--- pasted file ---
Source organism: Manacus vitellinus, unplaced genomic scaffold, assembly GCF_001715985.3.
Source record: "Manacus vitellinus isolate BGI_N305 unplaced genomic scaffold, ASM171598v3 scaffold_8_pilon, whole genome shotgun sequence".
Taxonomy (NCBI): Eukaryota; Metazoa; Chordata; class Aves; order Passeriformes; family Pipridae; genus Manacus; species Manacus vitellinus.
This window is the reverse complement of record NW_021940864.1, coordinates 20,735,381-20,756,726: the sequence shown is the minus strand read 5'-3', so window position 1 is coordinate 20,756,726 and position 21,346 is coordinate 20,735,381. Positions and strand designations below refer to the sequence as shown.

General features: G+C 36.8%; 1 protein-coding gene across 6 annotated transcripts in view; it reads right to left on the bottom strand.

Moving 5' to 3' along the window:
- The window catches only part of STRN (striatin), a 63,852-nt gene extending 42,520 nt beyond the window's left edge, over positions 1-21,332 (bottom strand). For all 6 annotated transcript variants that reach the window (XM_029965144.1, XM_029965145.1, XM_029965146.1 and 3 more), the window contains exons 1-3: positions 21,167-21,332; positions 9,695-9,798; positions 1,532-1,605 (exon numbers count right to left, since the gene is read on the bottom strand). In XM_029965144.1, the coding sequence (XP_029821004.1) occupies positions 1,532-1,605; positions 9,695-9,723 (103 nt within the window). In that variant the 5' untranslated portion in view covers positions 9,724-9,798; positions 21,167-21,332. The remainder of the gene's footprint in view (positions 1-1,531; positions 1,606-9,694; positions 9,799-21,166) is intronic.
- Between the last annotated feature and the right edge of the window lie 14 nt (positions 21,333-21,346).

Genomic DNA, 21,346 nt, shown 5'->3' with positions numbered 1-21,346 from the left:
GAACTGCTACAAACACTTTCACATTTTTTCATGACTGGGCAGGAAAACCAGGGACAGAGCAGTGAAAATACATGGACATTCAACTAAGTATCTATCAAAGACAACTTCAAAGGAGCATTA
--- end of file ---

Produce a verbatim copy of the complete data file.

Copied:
Source organism: Manacus vitellinus, unplaced genomic scaffold, assembly GCF_001715985.3.
Source record: "Manacus vitellinus isolate BGI_N305 unplaced genomic scaffold, ASM171598v3 scaffold_8_pilon, whole genome shotgun sequence".
Taxonomy (NCBI): Eukaryota; Metazoa; Chordata; class Aves; order Passeriformes; family Pipridae; genus Manacus; species Manacus vitellinus.
This window is the reverse complement of record NW_021940864.1, coordinates 20,735,381-20,756,726: the sequence shown is the minus strand read 5'-3', so window position 1 is coordinate 20,756,726 and position 21,346 is coordinate 20,735,381. Positions and strand designations below refer to the sequence as shown.

General features: G+C 36.8%; 1 protein-coding gene across 6 annotated transcripts in view; it reads right to left on the bottom strand.

Moving 5' to 3' along the window:
- The window catches only part of STRN (striatin), a 63,852-nt gene extending 42,520 nt beyond the window's left edge, over positions 1-21,332 (bottom strand). For all 6 annotated transcript variants that reach the window (XM_029965144.1, XM_029965145.1, XM_029965146.1 and 3 more), the window contains exons 1-3: positions 21,167-21,332; positions 9,695-9,798; positions 1,532-1,605 (exon numbers count right to left, since the gene is read on the bottom strand). In XM_029965144.1, the coding sequence (XP_029821004.1) occupies positions 1,532-1,605; positions 9,695-9,723 (103 nt within the window). In that variant the 5' untranslated portion in view covers positions 9,724-9,798; positions 21,167-21,332. The remainder of the gene's footprint in view (positions 1-1,531; positions 1,606-9,694; positions 9,799-21,166) is intronic.
- Between the last annotated feature and the right edge of the window lie 14 nt (positions 21,333-21,346).

Genomic DNA, 21,346 nt, shown 5'->3' with positions numbered 1-21,346 from the left:
GAACTGCTACAAACACTTTCACATTTTTTCATGACTGGGCAGGAAAACCAGGGACAGAGCAGTGAAAATACATGGACATTCAACTAAGTATCTATCAAAGACAACTTCAAAGGAGCATTA